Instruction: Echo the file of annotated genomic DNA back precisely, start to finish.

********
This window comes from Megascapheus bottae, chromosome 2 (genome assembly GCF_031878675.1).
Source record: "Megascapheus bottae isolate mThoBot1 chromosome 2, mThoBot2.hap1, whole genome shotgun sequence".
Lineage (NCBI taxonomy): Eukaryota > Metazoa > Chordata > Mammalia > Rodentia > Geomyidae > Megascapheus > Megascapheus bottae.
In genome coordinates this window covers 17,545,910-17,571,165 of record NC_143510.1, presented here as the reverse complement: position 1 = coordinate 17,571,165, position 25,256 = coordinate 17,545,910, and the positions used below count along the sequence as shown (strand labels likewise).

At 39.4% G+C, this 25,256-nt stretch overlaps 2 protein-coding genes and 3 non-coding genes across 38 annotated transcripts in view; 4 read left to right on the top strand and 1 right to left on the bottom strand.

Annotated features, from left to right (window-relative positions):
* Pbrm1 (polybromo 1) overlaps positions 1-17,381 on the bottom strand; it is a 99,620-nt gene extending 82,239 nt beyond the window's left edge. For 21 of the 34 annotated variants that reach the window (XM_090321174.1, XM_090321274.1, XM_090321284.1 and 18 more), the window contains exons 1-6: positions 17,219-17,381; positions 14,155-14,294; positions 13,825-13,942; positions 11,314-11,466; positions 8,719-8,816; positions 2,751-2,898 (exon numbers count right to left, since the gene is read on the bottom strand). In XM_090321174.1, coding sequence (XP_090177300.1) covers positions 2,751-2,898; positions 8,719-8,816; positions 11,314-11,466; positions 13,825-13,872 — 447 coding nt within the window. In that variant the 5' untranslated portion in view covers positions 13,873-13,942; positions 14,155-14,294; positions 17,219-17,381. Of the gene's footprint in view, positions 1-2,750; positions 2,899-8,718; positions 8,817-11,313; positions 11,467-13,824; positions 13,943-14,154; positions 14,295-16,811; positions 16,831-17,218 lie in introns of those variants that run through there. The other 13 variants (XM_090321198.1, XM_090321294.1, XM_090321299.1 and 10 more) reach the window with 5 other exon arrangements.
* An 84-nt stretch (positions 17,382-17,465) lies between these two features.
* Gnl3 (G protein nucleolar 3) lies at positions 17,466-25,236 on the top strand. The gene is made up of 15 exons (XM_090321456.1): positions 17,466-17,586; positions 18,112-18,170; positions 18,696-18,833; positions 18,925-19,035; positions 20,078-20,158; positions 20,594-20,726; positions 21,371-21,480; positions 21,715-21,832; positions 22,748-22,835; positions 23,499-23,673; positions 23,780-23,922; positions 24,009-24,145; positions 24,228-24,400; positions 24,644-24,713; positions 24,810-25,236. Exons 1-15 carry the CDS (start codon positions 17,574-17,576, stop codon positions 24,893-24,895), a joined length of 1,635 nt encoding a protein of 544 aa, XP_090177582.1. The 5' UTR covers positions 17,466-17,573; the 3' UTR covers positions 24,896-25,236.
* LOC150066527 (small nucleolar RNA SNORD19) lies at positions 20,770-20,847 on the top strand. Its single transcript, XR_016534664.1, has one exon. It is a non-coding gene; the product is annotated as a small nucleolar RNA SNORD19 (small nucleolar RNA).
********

This window comes from Megascapheus bottae, chromosome 2 (genome assembly GCF_031878675.1).
Source record: "Megascapheus bottae isolate mThoBot1 chromosome 2, mThoBot2.hap1, whole genome shotgun sequence".
Lineage (NCBI taxonomy): Eukaryota > Metazoa > Chordata > Mammalia > Rodentia > Geomyidae > Megascapheus > Megascapheus bottae.
In genome coordinates this window covers 17,545,910-17,571,165 of record NC_143510.1, presented here as the reverse complement: position 1 = coordinate 17,571,165, position 25,256 = coordinate 17,545,910, and the positions used below count along the sequence as shown (strand labels likewise).

At 39.4% G+C, this 25,256-nt stretch overlaps 2 protein-coding genes and 3 non-coding genes across 38 annotated transcripts in view; 4 read left to right on the top strand and 1 right to left on the bottom strand.

Annotated features, from left to right (window-relative positions):
* Pbrm1 (polybromo 1) overlaps positions 1-17,381 on the bottom strand; it is a 99,620-nt gene extending 82,239 nt beyond the window's left edge. For 21 of the 34 annotated variants that reach the window (XM_090321174.1, XM_090321274.1, XM_090321284.1 and 18 more), the window contains exons 1-6: positions 17,219-17,381; positions 14,155-14,294; positions 13,825-13,942; positions 11,314-11,466; positions 8,719-8,816; positions 2,751-2,898 (exon numbers count right to left, since the gene is read on the bottom strand). In XM_090321174.1, coding sequence (XP_090177300.1) covers positions 2,751-2,898; positions 8,719-8,816; positions 11,314-11,466; positions 13,825-13,872 — 447 coding nt within the window. In that variant the 5' untranslated portion in view covers positions 13,873-13,942; positions 14,155-14,294; positions 17,219-17,381. Of the gene's footprint in view, positions 1-2,750; positions 2,899-8,718; positions 8,817-11,313; positions 11,467-13,824; positions 13,943-14,154; positions 14,295-16,811; positions 16,831-17,218 lie in introns of those variants that run through there. The other 13 variants (XM_090321198.1, XM_090321294.1, XM_090321299.1 and 10 more) reach the window with 5 other exon arrangements.
* An 84-nt stretch (positions 17,382-17,465) lies between these two features.
* Gnl3 (G protein nucleolar 3) lies at positions 17,466-25,236 on the top strand. The gene is made up of 15 exons (XM_090321456.1): positions 17,466-17,586; positions 18,112-18,170; positions 18,696-18,833; positions 18,925-19,035; positions 20,078-20,158; positions 20,594-20,726; positions 21,371-21,480; positions 21,715-21,832; positions 22,748-22,835; positions 23,499-23,673; positions 23,780-23,922; positions 24,009-24,145; positions 24,228-24,400; positions 24,644-24,713; positions 24,810-25,236. Exons 1-15 carry the CDS (start codon positions 17,574-17,576, stop codon positions 24,893-24,895), a joined length of 1,635 nt encoding a protein of 544 aa, XP_090177582.1. The 5' UTR covers positions 17,466-17,573; the 3' UTR covers positions 24,896-25,236.
* LOC150066527 (small nucleolar RNA SNORD19) lies at positions 20,770-20,847 on the top strand. Its single transcript, XR_016534664.1, has one exon. It is a non-coding gene; the product is annotated as a small nucleolar RNA SNORD19 (small nucleolar RNA).